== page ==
Distinction in travel journalism
Is independent travel journalism important to you?
Click here to keep it independent

4 Jun, 2001

Australian Tourism Mulls Life After Sydney Olympics 2000

BRISBANE: Australia has joined the growing club of countries with devalued currencies and its travel industry now faces major ‘restructuring’ in the post-Olympics era.

The Australian Tourist Commission (ATC) as well as its hotels and airlines are all facing shifts in their management, ownership and strategic directions as a result of the new realities that have set in following the end of the euphoric Olympics Games and the roughly 20% decline in the value of the A$ in the last few months.

Though the ATC rode the Olympics wave to raise the country’s popularity as a tourism destination to new heights, there is growing concern about the impact of the global economic slowdown following the bursting of the dot-com bubble, the slack in the US economy and volatile oil prices. The country is facing intense competition from other destinations who have long enviously watched the Australian marketing prowess and are now trying to match it.

Like in Thailand, the A$’s slide has affected budgets, shaving almost A$20 million off the ATC’s marketing money this year. While visitor numbers are on the rise because of the higher ‘value-for-money’ factor, yields are down, also a situation similar to that of Thailand.

In the midst of this, the ATC has just undergone a major leadership shake-up. The former managing director Mr John Morse, a 19-year veteran of the agency, resigned in glory after the Olympics. Succeeding him is Ken Boundy, 49, whose background is in agricultural science and business but who the ATC board feels will help the ATC make a fresh start with fresh ideas and a fresh perspective.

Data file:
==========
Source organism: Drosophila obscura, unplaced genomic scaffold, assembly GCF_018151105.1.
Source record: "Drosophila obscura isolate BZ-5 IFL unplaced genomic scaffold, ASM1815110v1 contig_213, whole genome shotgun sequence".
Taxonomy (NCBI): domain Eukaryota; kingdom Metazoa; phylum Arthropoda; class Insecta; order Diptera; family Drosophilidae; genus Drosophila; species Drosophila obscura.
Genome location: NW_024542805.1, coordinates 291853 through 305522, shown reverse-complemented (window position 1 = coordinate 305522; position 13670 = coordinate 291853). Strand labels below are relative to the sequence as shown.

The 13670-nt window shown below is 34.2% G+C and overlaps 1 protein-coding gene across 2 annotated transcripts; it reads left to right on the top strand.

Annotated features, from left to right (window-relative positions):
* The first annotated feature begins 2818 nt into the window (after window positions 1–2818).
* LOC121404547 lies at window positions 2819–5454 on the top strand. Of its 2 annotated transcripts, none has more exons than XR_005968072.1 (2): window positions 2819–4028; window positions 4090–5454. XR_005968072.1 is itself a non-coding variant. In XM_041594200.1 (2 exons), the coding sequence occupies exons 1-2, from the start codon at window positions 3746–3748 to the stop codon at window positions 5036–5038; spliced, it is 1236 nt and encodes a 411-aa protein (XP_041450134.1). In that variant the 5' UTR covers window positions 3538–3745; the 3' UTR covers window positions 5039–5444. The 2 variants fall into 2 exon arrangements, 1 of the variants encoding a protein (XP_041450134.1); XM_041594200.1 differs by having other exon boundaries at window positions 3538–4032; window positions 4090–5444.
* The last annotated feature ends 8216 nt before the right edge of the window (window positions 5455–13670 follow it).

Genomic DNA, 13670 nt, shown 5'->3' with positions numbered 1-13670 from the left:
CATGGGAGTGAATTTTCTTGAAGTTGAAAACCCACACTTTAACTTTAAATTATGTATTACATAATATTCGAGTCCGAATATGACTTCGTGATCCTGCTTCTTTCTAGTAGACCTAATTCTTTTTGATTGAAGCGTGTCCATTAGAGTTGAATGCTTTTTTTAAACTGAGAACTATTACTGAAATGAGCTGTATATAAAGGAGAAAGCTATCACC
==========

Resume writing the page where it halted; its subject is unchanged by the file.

He is also going to be in charge of many structural changes that are expected to be made in the ATC, including job-cuts, as a result of the reduced budgets. The Australian tourism industry has greeted him warmly but is reserving judgement until he’s had more time in his job. “Time will tell,” is the general reaction.

Also facing much change is Australia’s incestuous airline industry.

The two major carrier groups, Qantas and the Ansett Australia Air New Zealand group (so named because Ansett Australia is wholly owned by Air New Zealand, which in turn is 25% owned by Singapore Airlines), are set to battle it out for domestic market share to maintain productivity and growth.

Qantas has just completed a de facto take-over – known as a long-term commercial agreement – with Impulse, another domestic airline that collapsed in the wake of a bitter price-war. That has left only one other smaller domestic airline, Virgin Blue, owned by Sir Richard Branson of Virgin Atlantic fame, but it too is facing serious losses as a result of charging ‘unsustainable’ air-fares.

At a press conference at the Australian Tourism Exchange last week, Mr John Borghetti, Qantas’ Executive General Manager for Sales & Distribution, said while the Australia’s tourism popularity has lifted the volume of visitors, costs are under pressure due to fuel prices rising to unprecedented levels and Australian airports, being gradually privatised, seeking substantial increases in charges.

Qantas has already begun to respond to this by cutting unprofitable routes like Shanghai and Vancouver and redeploying the aircraft to meet new competition on key domestic routes. Ansett, too, is looking at ways to improve fleet utilisation and is soon going to be selling its entire fleet of Boeing 767 aircraft.

Just as the situation had begun to settle down financially for the two airlines, news leaked last week the Qantas had made an offer to buy into Air New Zealand, with the caveat that Singapore Airlines sell its shares in Air New Zealand to buy into Ansett Australia. The boards of the respective airlines confirmed the discussions but declined further comment.

Comments are closed.